Press-Republican

November 29, 2012

Town of Plattsburgh tax levy to increase 1.9 percent

By DAN HEATH
Press-Republican

---- — PLATTSBURGH — The Town of Plattsburgh passed its 2013 budget with a 1.9 percent tax-levy increase, despite concerns from a local taxpayers group.

The final tally was up from a 1.2 percent increase in the tentative budget. The levy, which is the amount of the budget to be raised from property taxes, increased from $3.05 million in 2012 to $3.1 million in 2013.

Town Supervisor Bernie Bassett said the main increase came in the highway fund, where the tax levy went from $725,000 to $775,000. That increased the tax rate from 67 cents per $1,000 to 72 cents.

The budget decreased the 2 percent salary increases planned for Town Council members to 0.8 percent.

CUTTING COSTS

Several members of the Cumberland Head Taxpayers Association expressed dissatisfaction with the 2013 budget.

Cumberland Head resident Holly Sims said that while the town states that it has no general-fund tax, it does have a Highway Department tax and now a Consolidated Lighting District tax. 

Sims said that when the town uses its share of Clinton County sales-tax revenue to help reduce its general and highway tax levies, it increases the cost of town residents’ county property taxes. Real tax relief can be achieved only through a reduction in spending, she said.

Sims would like to see all town financial documents displayed on the town website in a timely manner, rather than making them available only through a Freedom of Information Law request.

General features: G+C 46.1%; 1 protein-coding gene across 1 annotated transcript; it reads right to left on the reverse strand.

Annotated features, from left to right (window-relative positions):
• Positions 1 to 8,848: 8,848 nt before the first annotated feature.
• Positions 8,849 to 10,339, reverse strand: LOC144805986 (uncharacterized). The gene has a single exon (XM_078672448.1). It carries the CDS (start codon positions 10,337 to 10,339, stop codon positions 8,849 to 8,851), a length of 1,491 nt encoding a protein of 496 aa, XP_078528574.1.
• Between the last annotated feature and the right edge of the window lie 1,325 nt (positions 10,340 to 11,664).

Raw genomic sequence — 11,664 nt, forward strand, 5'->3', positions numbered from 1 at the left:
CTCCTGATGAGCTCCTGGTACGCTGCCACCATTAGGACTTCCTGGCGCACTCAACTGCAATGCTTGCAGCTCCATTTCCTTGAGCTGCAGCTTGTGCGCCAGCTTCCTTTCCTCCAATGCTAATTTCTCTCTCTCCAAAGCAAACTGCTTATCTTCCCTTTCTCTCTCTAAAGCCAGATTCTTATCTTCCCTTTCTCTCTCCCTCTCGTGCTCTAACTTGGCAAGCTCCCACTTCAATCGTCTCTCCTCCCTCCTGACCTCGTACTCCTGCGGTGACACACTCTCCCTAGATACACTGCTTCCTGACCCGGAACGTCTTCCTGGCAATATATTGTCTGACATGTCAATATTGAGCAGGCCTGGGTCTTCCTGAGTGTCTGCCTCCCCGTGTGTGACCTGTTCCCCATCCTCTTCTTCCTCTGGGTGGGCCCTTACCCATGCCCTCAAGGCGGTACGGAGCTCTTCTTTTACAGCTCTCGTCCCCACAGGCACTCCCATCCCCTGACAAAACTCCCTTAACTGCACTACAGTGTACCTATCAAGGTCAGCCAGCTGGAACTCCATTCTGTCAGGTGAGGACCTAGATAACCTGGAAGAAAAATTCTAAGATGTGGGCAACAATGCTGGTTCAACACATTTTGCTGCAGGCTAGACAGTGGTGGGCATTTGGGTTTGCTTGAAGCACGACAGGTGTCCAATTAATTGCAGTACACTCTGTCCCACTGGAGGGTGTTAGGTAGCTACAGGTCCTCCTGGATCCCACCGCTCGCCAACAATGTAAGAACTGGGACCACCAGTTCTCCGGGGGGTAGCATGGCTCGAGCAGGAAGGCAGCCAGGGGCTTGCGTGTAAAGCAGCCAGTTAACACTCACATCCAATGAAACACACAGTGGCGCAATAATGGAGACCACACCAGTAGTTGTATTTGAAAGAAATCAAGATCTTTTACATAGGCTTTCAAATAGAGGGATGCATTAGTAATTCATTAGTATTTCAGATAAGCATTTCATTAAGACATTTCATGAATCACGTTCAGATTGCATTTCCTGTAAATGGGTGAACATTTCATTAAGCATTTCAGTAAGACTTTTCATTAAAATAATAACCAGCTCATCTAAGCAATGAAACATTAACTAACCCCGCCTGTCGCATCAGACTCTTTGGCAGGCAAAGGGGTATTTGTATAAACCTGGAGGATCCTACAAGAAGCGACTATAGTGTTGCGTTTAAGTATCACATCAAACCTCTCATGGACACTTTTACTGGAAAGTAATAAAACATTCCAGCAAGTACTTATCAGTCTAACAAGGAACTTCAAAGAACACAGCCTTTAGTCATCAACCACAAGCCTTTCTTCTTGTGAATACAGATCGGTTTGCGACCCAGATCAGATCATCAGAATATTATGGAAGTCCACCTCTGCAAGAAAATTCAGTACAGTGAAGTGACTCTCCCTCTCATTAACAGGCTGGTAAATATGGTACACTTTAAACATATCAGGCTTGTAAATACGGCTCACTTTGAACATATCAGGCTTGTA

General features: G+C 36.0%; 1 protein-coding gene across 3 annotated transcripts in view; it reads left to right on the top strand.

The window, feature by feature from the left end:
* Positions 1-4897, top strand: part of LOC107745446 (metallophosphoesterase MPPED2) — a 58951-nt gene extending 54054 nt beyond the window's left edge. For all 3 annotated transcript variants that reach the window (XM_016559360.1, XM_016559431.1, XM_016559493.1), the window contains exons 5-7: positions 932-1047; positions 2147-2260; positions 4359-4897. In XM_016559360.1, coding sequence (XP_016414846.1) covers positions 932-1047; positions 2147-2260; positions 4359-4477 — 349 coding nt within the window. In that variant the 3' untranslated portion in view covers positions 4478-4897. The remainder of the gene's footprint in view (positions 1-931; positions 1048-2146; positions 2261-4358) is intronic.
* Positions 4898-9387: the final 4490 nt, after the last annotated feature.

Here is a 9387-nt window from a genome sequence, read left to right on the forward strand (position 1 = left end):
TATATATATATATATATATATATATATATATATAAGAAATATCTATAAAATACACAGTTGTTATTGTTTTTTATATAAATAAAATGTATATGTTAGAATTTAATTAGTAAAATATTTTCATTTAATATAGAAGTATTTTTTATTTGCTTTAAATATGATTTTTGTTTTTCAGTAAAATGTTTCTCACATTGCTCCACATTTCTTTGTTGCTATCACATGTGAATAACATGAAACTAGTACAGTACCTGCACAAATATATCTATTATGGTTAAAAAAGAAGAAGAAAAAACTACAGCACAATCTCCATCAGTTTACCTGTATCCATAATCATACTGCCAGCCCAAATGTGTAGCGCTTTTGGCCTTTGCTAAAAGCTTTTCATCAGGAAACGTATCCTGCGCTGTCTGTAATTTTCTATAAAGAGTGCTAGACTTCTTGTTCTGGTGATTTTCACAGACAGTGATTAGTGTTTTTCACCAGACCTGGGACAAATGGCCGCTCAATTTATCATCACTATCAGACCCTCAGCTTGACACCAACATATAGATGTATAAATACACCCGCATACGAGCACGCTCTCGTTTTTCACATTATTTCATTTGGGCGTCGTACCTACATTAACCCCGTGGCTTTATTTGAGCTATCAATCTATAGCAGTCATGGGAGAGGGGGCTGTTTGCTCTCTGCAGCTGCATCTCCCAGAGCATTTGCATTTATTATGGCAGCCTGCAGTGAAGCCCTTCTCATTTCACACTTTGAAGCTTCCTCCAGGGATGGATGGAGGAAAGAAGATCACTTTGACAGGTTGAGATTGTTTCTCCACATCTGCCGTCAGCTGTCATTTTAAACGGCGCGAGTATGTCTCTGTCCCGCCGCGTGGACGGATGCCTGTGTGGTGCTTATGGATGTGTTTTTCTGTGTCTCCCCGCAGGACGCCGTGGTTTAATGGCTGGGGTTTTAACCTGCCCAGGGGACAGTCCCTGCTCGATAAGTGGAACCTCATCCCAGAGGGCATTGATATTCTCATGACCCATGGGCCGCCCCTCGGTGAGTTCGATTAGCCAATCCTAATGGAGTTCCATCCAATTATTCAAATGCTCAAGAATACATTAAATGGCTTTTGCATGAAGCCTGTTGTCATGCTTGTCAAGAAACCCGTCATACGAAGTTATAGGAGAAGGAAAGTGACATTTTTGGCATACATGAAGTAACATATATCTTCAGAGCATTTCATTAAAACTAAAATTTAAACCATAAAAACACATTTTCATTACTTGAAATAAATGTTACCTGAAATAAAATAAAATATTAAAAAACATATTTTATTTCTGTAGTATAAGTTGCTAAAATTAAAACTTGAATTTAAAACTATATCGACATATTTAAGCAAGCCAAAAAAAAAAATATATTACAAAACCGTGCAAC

Richard Mudd of Cumberland Head said the Town Council members appear to have no idea of the impact of their actions regarding spending and the budget.

“The passing of this budget comes as no surprise to me,” he said.

Mudd said the council should realize it is working for the town residents, who are paying councilors’ salaries and funding part of the budget.

He has talked with many people who want to know more about how the town operates, he said, and the association members are eager to share the information they have.

“We are not going away,” Mudd said.

HIGHER COUNTY TAX

Former Town Councilor John St. Germain, a resident of Cadyville, said the town’s general and highway tax rates are kept low through the use of $2 million in county sales-tax funds. Because of that, he said, town residents pay $6.03 per $1,000 of assessed value in county property taxes compared to $2.95 in the Town of Schuyler Falls.

The town highway tax rate would increase from 67 cents per $1,000 to $2.27 per $1,000 if sales-tax money were not applied, St. Germain said. That compares to $1.54 per $1,000 in Schuyler Falls.

John Andrus, also of Cumberland Head, said he hopes the Town Council will be more transparent in the future. He reiterated his call for the council to freeze the budget at the 2012 level.

Andrus noted the town is one of only three in Clinton County that uses its share of sales-tax revenue to reduce its general-fund levy rather than apply it toward county property taxes.

BUDGET SURPLUS

The association previously said that the town had a $6.5 million surplus in its budget. The town countered it had a surplus of about $500,000 in its general fund.

Cumberland Head resident Debbie Blake said members of the association never said the town’s $6.5 million surplus was solely in the general fund but that it was spread through a number of lines in the budget. 

“I know the information we put out is accurate,” she said.

Bassett said that, after checking with the town budget officer, he confirmed there is a $6.5 million surplus in the total budget. He said it’s illegal to shift that money from the department for which it was targeted and that auditors have told the town that its surplus should be increased.

He said it is not possible to freeze the budget at 2012 levels due to rising costs, such as insurance and retirement.

“I’ve heard the phrase ‘freeze the budget.’ I wish we could,” he said.

The council is making prudent decisions for the present and the long-term future of the town, he said.

“Your words have been heard, and they have been heard before.”

Email Dan Heath: dheath@pressrepublican.com